Police warning after Taylor Swift fans and others targeted in ticket sale scams in Northern Ireland

Police have issued warnings for people to be careful when buying concert tickets online as almost £300,000 was lost to ticket fraud last year in Northern Ireland.
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Fraudulent sellers often disguise their sites using genuine sites as their design, offering cheap deals on tickets that you wouldn't see anywhere else. but there will be subtle differences buyers should look closely at, such as the website address.

A recent example includes a report of a person who thought they'd bought Taylor Swift tickets for £400 via an online 'Buy and Sell' page. The person was then asked to pay a further sum of money for a change of name, which they did. Once all the money was transferred, the buyer was blocked by the seller. The tickets never arrived and the person was swindled out of their money. The exact same happened to another person last month who paid over £600 for what they thought were Taylor Swift tickets.

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With big acts like Bruce Springsten, Billy Joel and Coldplay among those playing this year a warning like this is timely. Chief Superintendent Pollock says: “People should only buy tickets from legitimate, authorised ticket sellers and resellers as criminals will exploit the eagerness by fans to get their hands on tickets for a show or gig they really want to go to.

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"The safest way to ensure tickets bought are genuine is to purchase them from the authorised ticket seller or authorised re-seller. We'd also advise against buying tickets from other sources, such as third parties because you can never be sure of the validity and authenticity of the tickets. When purchasing a ticket from a reseller you should also check the re-sale or transfer policy for that concert, often there are strict policies regarding how tickets can be sold or transferred, breaching these can mean your ticket is invalid.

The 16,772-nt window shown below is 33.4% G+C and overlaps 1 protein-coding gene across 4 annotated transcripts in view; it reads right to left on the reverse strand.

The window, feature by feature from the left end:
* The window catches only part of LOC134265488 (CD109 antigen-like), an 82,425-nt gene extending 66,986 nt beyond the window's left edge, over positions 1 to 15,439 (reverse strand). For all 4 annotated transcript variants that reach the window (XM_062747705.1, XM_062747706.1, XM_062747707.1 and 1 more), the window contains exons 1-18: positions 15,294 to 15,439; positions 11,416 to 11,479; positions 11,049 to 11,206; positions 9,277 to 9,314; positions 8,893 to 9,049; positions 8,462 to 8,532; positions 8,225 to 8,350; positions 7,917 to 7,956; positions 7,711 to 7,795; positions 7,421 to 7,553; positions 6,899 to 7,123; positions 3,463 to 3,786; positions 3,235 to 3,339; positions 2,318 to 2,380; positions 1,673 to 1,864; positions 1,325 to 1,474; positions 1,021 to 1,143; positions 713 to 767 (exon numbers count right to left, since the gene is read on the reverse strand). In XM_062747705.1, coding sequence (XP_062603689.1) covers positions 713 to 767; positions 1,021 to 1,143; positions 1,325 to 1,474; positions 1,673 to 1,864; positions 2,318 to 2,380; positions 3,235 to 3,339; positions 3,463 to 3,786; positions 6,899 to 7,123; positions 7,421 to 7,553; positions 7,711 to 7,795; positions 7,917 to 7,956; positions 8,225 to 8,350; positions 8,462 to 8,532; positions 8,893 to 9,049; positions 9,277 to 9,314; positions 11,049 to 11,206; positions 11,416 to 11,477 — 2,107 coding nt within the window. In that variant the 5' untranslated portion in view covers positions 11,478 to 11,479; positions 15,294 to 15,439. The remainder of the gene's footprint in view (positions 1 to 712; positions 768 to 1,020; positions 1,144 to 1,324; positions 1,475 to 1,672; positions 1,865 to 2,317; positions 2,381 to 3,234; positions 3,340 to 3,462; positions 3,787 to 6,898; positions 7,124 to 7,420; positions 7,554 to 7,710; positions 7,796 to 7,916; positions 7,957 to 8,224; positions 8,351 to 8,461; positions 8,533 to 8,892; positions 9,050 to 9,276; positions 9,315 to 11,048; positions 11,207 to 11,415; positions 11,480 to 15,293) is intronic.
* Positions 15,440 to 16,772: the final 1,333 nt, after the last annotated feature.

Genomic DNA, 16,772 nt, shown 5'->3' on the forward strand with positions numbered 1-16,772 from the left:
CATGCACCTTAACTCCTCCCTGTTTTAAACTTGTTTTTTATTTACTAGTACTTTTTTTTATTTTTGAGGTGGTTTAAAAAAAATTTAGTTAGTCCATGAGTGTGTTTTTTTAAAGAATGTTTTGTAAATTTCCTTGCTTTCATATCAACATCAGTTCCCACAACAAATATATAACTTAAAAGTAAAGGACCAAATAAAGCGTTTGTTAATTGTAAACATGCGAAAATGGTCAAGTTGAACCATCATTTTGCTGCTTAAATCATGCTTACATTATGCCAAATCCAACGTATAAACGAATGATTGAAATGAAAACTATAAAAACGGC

"Similarly, some events require the person booking the tickets to attend the event, so it’s always important to check the fine print of the event itself. Ticket fraud is a continuing problem and fraudsters will try everything to lure people into falling for their scams. It is vital people take care when buying tickets.

"Follow our Stop. Check. Report. advice and recognise the signs of ticket fraud before getting caught out and remember, if it seems too good to be true, it probably is."

The Police have issued a simple three step warning when buying tickets, it follows:

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STOP - Whilst it’s always tempting to rush in and buy those hot tickets, don’t rush into buying a ticket. Do not transfer money by bank transfer and only pay by a protect payment method.

CHECK - Check the website or re-seller you are buying from before you buy. Check the events ticket re-sale policy to make sure tickets re-sold remain valid, or if there is a designated resale agent, or specific policies for this event or venue. Check the venue or the event website. If you have bought a ticket, and you are concerned about the validity of it, check with the event on its validity.

REPORT - If you lose money in a ticket fraud, don’t just shake it off, report it to police at www.psni.police.uk/report or to your bank. You can also report to Action Fraud on www.actionfraud.police.uk or by calling police on 101. Further information is available at www.psni.police.uk/ticket-fraud